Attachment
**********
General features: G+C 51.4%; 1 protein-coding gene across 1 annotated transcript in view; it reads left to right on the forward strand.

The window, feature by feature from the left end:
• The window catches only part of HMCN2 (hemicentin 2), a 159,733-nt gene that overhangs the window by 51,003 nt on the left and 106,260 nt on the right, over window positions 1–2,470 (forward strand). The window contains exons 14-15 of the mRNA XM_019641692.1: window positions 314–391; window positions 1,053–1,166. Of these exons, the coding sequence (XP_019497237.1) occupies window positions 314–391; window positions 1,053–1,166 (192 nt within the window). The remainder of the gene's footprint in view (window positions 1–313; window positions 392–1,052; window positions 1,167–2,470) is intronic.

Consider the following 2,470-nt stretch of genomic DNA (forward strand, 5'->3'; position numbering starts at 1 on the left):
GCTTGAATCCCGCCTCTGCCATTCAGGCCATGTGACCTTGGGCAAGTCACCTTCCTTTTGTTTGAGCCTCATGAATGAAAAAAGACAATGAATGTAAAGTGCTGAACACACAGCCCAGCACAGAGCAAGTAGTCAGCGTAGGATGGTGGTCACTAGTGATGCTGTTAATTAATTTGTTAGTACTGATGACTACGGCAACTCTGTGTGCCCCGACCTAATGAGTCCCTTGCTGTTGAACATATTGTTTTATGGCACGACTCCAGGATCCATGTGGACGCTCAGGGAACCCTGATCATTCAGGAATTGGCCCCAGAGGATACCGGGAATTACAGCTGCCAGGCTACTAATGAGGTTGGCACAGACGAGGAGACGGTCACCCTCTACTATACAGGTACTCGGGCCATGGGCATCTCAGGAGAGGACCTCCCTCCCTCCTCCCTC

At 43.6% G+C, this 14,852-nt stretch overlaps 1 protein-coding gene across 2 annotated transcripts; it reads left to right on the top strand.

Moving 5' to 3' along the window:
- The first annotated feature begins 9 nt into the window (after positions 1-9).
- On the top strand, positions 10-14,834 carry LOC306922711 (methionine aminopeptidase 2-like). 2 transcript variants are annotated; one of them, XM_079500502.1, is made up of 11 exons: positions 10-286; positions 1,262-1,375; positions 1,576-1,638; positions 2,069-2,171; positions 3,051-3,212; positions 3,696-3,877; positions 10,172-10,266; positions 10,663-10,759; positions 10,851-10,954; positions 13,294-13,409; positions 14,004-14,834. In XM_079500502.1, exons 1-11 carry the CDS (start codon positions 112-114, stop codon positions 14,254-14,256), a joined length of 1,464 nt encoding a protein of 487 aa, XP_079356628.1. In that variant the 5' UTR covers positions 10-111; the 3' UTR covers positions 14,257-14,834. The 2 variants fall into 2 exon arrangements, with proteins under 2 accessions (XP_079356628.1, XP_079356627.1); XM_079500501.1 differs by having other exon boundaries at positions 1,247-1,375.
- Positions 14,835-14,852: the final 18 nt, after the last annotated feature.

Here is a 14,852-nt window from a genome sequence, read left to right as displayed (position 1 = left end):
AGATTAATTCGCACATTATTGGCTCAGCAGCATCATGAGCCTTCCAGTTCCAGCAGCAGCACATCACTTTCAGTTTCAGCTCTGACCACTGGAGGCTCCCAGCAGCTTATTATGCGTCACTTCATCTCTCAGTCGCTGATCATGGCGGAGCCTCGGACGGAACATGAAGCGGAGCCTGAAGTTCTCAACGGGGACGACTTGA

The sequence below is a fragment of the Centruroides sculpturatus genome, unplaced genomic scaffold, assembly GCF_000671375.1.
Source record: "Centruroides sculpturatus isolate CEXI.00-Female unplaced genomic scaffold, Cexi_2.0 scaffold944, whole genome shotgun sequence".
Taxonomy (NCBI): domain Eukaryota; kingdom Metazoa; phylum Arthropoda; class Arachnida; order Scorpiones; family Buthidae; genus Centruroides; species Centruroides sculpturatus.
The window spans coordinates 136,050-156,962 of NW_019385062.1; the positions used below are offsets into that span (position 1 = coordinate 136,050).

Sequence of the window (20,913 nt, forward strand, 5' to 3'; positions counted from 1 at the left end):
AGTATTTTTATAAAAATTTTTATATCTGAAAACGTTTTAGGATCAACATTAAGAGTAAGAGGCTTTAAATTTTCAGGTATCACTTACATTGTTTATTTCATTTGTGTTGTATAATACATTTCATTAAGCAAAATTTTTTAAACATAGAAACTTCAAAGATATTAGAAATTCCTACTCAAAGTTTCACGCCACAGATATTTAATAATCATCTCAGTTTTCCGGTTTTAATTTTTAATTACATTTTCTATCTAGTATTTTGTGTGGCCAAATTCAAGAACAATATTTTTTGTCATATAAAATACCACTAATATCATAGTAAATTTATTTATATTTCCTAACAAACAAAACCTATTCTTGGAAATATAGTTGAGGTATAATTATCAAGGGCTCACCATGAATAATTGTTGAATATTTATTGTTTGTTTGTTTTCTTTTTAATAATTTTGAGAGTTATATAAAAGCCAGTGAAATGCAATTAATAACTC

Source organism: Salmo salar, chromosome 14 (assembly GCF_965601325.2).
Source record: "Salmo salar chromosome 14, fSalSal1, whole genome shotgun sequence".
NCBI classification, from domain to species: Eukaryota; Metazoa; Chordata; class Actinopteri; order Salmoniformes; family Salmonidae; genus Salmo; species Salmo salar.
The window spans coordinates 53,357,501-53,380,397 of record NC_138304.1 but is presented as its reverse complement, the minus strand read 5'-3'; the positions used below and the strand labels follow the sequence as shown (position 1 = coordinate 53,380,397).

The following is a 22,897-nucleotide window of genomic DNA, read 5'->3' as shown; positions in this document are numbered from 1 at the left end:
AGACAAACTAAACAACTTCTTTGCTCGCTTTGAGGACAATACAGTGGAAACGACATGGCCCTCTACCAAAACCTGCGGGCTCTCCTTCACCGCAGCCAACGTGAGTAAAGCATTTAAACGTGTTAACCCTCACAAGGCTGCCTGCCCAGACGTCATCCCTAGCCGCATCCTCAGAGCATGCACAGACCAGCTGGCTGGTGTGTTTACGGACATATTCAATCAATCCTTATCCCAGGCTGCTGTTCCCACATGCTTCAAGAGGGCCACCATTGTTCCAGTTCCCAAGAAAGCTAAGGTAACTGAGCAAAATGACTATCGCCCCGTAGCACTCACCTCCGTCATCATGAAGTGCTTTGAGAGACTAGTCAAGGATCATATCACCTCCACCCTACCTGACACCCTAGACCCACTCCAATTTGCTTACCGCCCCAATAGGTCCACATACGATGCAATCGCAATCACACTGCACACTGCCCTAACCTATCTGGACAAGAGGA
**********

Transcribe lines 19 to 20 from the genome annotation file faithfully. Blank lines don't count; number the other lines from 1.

Source organism: Salmo salar, chromosome 14 (assembly GCF_965601325.2).
Source record: "Salmo salar chromosome 14, fSalSal1, whole genome shotgun sequence".